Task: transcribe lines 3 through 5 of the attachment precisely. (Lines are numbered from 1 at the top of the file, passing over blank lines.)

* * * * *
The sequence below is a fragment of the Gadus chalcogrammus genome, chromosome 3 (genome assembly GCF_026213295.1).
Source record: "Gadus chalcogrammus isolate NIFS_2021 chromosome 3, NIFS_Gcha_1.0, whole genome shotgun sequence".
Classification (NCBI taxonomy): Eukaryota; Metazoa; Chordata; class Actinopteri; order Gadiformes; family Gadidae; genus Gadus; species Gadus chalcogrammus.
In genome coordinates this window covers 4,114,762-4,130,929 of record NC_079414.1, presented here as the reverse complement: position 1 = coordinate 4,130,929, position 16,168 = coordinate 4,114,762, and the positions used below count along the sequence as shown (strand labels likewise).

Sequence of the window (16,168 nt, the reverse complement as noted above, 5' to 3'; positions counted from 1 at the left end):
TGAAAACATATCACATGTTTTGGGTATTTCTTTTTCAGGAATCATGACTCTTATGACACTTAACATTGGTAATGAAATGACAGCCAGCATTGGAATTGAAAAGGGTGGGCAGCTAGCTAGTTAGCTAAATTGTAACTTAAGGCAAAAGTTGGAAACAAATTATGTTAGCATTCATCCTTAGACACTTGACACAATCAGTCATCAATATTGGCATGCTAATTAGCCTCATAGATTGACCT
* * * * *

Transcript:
Classification (NCBI taxonomy): Eukaryota; Metazoa; Chordata; class Actinopteri; order Gadiformes; family Gadidae; genus Gadus; species Gadus chalcogrammus.
In genome coordinates this window covers 4,114,762-4,130,929 of record NC_079414.1, presented here as the reverse complement: position 1 = coordinate 4,130,929, position 16,168 = coordinate 4,114,762, and the positions used below count along the sequence as shown (strand labels likewise).

Sequence of the window (16,168 nt, the reverse complement as noted above, 5' to 3'; positions counted from 1 at the left end):